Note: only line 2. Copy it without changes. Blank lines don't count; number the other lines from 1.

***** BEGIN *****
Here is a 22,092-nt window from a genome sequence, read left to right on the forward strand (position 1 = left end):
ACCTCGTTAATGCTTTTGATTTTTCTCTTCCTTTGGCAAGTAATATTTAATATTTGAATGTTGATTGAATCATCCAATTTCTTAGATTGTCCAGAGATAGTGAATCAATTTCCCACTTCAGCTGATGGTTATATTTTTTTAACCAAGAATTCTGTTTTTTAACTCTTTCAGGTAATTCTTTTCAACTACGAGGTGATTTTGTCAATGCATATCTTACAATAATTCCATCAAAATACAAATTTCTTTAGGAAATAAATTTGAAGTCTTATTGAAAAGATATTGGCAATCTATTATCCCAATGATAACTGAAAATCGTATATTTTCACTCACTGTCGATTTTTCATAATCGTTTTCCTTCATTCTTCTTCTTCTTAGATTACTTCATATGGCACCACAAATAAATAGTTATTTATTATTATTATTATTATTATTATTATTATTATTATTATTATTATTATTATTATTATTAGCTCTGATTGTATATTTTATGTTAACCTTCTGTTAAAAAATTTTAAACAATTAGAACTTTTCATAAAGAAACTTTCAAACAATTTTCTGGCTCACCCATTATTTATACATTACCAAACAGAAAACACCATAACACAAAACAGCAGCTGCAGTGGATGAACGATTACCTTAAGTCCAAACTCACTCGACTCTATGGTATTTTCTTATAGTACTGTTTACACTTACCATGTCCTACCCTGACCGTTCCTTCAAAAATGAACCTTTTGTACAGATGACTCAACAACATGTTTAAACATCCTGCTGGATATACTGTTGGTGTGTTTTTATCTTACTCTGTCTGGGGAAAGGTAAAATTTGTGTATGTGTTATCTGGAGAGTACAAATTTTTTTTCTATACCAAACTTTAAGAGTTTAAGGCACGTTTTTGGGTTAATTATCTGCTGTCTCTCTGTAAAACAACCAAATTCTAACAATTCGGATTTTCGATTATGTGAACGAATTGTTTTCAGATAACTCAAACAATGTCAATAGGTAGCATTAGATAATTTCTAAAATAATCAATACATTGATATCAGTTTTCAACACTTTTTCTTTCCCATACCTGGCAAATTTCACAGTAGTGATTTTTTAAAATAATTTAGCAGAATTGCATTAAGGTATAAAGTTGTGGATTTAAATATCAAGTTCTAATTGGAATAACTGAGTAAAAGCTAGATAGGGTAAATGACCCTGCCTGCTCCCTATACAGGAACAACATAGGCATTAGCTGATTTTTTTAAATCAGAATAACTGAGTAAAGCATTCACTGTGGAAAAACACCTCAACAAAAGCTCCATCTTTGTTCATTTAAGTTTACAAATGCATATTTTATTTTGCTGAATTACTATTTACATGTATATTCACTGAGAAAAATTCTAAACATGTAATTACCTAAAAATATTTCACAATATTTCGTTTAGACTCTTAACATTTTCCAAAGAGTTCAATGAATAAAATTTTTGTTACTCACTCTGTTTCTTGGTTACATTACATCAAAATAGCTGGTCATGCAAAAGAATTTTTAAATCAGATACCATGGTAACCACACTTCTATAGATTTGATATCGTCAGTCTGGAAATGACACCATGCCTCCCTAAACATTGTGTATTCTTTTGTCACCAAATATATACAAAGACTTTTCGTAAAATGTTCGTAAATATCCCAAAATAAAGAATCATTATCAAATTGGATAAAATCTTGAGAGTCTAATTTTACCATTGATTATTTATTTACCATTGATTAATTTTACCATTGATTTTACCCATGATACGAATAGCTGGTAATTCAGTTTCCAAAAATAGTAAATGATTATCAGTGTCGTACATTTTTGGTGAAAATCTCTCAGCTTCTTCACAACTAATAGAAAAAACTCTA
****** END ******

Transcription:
ACCTCGTTAATGCTTTTGATTTTTCTCTTCCTTTGGCAAGTAATATTTAATATTTGAATGTTGATTGAATCATCCAATTTCTTAGATTGTCCAGAGATAGTGAATCAATTTCCCACTTCAGCTGATGGTTATATTTTTTTAACCAAGAATTCTGTTTTTTAACTCTTTCAGGTAATTCTTTTCAACTACGAGGTGATTTTGTCAATGCATATCTTACAATAATTCCATCAAAATACAAATTTCTTTAGGAAATAAATTTGAAGTCTTATTGAAAAGATATTGGCAATCTATTATCCCAATGATAACTGAAAATCGTATATTTTCACTCACTGTCGATTTTTCATAATCGTTTTCCTTCATTCTTCTTCTTCTTAGATTACTTCATATGGCACCACAAATAAATAGTTATTTATTATTATTATTATTATTATTATTATTATTATTATTATTATTATTATTATTATTATTAGCTCTGATTGTATATTTTATGTTAACCTTCTGTTAAAAAATTTTAAACAATTAGAACTTTTCATAAAGAAACTTTCAAACAATTTTCTGGCTCACCCATTATTTATACATTACCAAACAGAAAACACCATAACACAAAACAGCAGCTGCAGTGGATGAACGATTACCTTAAGTCCAAACTCACTCGACTCTATGGTATTTTCTTATAGTACTGTTTACACTTACCATGTCCTACCCTGACCGTTCCTTCAAAAATGAACCTTTTGTACAGATGACTCAACAACATGTTTAAACATCCTGCTGGATATACTGTTGGTGTGTTTTTATCTTACTCTGTCTGGGGAAAGGTAAAATTTGTGTATGTGTTATCTGGAGAGTACAAATTTTTTTTCTATACCAAACTTTAAGAGTTTAAGGCACGTTTTTGGGTTAATTATCTGCTGTCTCTCTGTAAAACAACCAAATTCTAACAATTCGGATTTTCGATTATGTGAACGAATTGTTTTCAGATAACTCAAACAATGTCAATAGGTAGCATTAGATAATTTCTAAAATAATCAATACATTGATATCAGTTTTCAACACTTTTTCTTTCCCATACCTGGCAAATTTCACAGTAGTGATTTTTTAAAATAATTTAGCAGAATTGCATTAAGGTATAAAGTTGTGGATTTAAATATCAAGTTCTAATTGGAATAACTGAGTAAAAGCTAGATAGGGTAAATGACCCTGCCTGCTCCCTATACAGGAACAACATAGGCATTAGCTGATTTTTTTAAATCAGAATAACTGAGTAAAGCATTCACTGTGGAAAAACACCTCAACAAAAGCTCCATCTTTGTTCATTTAAGTTTACAAATGCATATTTTATTTTGCTGAATTACTATTTACATGTATATTCACTGAGAAAAATTCTAAACATGTAATTACCTAAAAATATTTCACAATATTTCGTTTAGACTCTTAACATTTTCCAAAGAGTTCAATGAATAAAATTTTTGTTACTCACTCTGTTTCTTGGTTACATTACATCAAAATAGCTGGTCATGCAAAAGAATTTTTAAATCAGATACCATGGTAACCACACTTCTATAGATTTGATATCGTCAGTCTGGAAATGACACCATGCCTCCCTAAACATTGTGTATTCTTTTGTCACCAAATATATACAAAGACTTTTCGTAAAATGTTCGTAAATATCCCAAAATAAAGAATCATTATCAAATTGGATAAAATCTTGAGAGTCTAATTTTACCATTGATTATTTATTTACCATTGATTAATTTTACCATTGATTTTACCCATGATACGAATAGCTGGTAATTCAGTTTCCAAAAATAGTAAATGATTATCAGTGTCGTACATTTTTGGTGAAAATCTCTCAGCTTCTTCACAACTAATAGAAAAAACTCTA